Health and Systems for Health

Health and Systems for Health

The Center has been at the forefront of research on the emerging epidemics of non-communicable disease (NCD) and injuries across Africa even in the face of a continuing high burden of infectious diseases. We have generated
evidence that has led to stronger and more responsive health systems, able to address the specific needs of vulnerable populations. The Center has developed and tested models of service delivery to reduce leakages
across the NCD risk reduction continuum, and to improve quality and access to private sector-provided primary health care among slum residents. Gaps in evidence remain, however, related to mainstreaming chronic disease management, attracting and retaining NCD patients in care, and strengthening skills among low-cost private providers. There is yet to be an increase in research on the epidemiology of, or mitigating strategies for, the rising burden of injury.

The need for evidence on what works to improve awareness of NCD risk factors, linkages to and retention in NCD care programs, and how to integrate NCD care into existing platforms for chronic infectious disease management is acute”. So is the need to understand the systems that generate and sustain health at the community, health system and societal levels, and to test models for strengthening systems to make them responsive to current epidemiological trends.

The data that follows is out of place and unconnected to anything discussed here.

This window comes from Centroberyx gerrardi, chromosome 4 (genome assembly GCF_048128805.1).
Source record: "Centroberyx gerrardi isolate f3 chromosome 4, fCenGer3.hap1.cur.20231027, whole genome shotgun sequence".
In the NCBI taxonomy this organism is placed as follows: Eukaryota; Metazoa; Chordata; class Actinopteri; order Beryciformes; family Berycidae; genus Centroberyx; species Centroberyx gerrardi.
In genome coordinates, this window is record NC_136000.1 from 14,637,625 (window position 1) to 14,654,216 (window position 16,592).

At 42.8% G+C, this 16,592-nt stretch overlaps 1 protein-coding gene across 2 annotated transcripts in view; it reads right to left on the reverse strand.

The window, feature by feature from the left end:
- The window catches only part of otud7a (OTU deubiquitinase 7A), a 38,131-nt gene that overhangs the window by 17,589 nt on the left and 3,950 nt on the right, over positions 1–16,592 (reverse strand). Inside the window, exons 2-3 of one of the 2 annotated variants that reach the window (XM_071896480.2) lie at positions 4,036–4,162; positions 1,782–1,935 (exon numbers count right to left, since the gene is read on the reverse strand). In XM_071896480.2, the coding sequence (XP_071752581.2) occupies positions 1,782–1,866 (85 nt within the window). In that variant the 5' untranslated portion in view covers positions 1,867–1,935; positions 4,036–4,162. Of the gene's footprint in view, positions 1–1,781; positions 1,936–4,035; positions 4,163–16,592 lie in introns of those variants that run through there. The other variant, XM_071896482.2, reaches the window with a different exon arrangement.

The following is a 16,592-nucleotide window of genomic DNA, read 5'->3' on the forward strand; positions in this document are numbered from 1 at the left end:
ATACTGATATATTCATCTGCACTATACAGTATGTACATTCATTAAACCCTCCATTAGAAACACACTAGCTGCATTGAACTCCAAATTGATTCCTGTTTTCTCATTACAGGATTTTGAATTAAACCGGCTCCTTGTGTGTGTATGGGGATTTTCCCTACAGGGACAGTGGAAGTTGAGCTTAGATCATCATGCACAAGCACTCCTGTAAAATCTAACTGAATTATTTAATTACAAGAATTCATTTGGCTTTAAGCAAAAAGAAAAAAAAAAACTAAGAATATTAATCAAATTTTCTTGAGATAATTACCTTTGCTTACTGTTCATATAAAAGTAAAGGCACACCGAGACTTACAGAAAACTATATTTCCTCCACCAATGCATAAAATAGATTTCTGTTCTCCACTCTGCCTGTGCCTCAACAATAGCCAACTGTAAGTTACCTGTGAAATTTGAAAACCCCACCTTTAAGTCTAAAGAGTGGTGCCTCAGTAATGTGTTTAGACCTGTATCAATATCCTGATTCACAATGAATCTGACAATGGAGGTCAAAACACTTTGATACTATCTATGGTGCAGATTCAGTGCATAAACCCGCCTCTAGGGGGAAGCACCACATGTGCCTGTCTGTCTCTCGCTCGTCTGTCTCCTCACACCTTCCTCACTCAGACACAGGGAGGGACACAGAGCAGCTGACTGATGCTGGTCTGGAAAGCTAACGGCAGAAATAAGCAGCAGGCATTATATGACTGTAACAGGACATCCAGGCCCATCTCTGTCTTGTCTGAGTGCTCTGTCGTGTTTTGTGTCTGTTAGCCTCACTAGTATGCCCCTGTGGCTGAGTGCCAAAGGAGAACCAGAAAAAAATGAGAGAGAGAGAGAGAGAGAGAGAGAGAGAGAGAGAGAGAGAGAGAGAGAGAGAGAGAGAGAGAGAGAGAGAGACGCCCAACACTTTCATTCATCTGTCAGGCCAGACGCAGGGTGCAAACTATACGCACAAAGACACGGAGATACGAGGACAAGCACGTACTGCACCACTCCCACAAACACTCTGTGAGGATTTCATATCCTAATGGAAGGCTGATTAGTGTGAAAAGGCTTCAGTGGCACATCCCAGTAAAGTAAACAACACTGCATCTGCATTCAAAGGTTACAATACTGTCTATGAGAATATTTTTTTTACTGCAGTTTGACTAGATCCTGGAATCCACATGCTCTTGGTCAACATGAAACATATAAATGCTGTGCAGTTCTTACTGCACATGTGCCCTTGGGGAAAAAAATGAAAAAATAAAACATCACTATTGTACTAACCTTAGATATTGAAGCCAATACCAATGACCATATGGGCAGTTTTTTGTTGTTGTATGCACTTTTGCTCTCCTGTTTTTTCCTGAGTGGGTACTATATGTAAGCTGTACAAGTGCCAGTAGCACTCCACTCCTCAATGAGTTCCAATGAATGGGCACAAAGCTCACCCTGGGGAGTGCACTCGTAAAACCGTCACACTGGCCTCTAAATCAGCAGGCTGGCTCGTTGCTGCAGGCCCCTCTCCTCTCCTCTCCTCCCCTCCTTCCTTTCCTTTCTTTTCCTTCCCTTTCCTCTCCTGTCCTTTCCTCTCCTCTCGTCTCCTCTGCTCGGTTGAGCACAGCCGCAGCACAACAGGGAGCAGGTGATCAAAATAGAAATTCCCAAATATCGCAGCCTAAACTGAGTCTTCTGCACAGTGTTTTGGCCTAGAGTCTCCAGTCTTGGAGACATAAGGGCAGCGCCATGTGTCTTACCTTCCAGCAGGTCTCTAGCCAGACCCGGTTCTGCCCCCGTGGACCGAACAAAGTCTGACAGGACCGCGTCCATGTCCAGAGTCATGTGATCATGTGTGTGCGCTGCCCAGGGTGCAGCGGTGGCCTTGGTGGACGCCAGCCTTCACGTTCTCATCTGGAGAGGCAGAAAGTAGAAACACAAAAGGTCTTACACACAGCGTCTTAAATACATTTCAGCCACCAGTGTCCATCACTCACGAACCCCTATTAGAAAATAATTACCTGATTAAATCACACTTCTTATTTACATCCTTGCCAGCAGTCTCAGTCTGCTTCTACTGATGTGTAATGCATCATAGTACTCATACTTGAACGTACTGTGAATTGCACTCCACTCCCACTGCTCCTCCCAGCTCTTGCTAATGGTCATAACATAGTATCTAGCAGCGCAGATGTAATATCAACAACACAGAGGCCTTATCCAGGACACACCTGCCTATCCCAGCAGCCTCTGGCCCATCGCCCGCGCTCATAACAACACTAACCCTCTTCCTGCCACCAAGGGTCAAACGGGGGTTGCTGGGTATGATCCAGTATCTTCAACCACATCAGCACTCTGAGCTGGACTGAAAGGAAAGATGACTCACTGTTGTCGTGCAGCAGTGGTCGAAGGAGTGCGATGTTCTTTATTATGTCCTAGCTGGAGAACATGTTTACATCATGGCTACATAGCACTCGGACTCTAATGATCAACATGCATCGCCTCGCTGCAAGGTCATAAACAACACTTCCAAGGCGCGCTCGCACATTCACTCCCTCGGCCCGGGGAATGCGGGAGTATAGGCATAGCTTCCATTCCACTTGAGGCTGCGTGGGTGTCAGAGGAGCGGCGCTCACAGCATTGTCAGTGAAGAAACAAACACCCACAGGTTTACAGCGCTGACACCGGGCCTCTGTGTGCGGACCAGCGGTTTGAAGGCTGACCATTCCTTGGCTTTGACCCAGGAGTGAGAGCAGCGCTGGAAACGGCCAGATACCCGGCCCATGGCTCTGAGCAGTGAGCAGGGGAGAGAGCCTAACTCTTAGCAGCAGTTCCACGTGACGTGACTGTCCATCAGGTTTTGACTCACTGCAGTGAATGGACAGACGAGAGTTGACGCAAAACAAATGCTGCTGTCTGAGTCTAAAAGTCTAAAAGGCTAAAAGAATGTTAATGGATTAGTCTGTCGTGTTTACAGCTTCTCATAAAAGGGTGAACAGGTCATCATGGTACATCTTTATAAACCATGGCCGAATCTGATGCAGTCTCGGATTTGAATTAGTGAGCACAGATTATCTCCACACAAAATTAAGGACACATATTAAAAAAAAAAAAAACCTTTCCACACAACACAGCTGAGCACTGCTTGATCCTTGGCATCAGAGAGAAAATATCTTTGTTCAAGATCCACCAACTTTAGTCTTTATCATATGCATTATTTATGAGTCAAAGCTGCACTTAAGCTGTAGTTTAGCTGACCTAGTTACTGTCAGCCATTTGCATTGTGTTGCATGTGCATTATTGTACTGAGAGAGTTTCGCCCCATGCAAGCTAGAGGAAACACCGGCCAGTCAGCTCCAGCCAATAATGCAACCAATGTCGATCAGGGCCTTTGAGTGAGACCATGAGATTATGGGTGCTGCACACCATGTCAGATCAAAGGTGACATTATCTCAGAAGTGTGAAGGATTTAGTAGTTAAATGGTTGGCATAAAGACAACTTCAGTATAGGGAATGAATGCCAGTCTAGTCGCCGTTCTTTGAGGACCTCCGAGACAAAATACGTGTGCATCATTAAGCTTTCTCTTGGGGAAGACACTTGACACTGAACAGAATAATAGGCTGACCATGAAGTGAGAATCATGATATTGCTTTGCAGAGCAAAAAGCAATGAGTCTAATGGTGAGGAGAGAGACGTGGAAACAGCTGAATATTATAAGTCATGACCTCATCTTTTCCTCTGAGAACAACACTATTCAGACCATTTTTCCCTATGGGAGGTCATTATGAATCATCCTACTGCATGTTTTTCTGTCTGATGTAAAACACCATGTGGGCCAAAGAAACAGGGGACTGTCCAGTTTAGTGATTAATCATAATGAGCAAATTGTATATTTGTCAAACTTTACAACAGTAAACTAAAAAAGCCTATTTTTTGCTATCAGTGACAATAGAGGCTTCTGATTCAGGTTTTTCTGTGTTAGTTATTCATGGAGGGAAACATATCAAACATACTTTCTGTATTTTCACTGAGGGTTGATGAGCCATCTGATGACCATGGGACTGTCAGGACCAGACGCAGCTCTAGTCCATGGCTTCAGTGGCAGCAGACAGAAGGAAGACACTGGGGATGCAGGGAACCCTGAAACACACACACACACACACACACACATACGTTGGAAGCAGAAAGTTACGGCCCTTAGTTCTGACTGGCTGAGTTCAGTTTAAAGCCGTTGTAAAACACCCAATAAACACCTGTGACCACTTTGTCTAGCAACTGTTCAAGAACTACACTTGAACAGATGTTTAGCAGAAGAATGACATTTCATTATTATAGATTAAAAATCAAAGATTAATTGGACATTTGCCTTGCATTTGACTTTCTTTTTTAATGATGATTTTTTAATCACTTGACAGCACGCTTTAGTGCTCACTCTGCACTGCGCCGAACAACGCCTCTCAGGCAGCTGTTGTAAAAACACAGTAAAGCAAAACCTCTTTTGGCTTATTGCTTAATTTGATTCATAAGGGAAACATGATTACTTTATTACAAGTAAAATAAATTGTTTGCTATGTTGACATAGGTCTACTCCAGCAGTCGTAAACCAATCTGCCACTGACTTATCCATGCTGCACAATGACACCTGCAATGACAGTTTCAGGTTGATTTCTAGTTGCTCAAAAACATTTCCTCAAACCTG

Generating evidence to drive stronger and more resilient systems for improved health is the overarching goal of this Unit in three programmatic areas:

The signature issue for this Unit will be chronic disease management. We will aim to understand the magnitude, burden and impacts of non-communicable diseases and other chronic conditions (mental health problems and injuries), and the interactions and intersections between infectious and NCDs in order to inform integrated and efficient health system responses to major public health problems. The program will also identify and assess the impact of patient-centered and technology based approaches to improve integrated management of chronic
diseases.

The Unit will also continue its current initiatives in NCD epidemiology research, expanding the scope to children, adolescents and older people. Interventions to mitigate risk of common NCDs will be developed and tested. A new area of work will develop and test approaches to enhance and/or maintain intrinsic physical and cognitive capacity at older age.

The third program of work will aim to understand and characterize health system needs to end the big epidemics and respond to new global health threats. It will contribute to improved knowledge by understanding the differentiated health needs of vulnerable populations. We will aim to understand the needs of long-term users of antiretroviral treatment and how care for people with HIV/AIDS is integrated into service delivery, including SRHR for young people and NCDs for older adults. The program will also conduct research on health system approaches for integrated care of infectious diseases and NCDs.

 

Featured Project

7W2A2665

Food Choices Project: Dietary transitions in African Cities

Program: Health and Systems for Health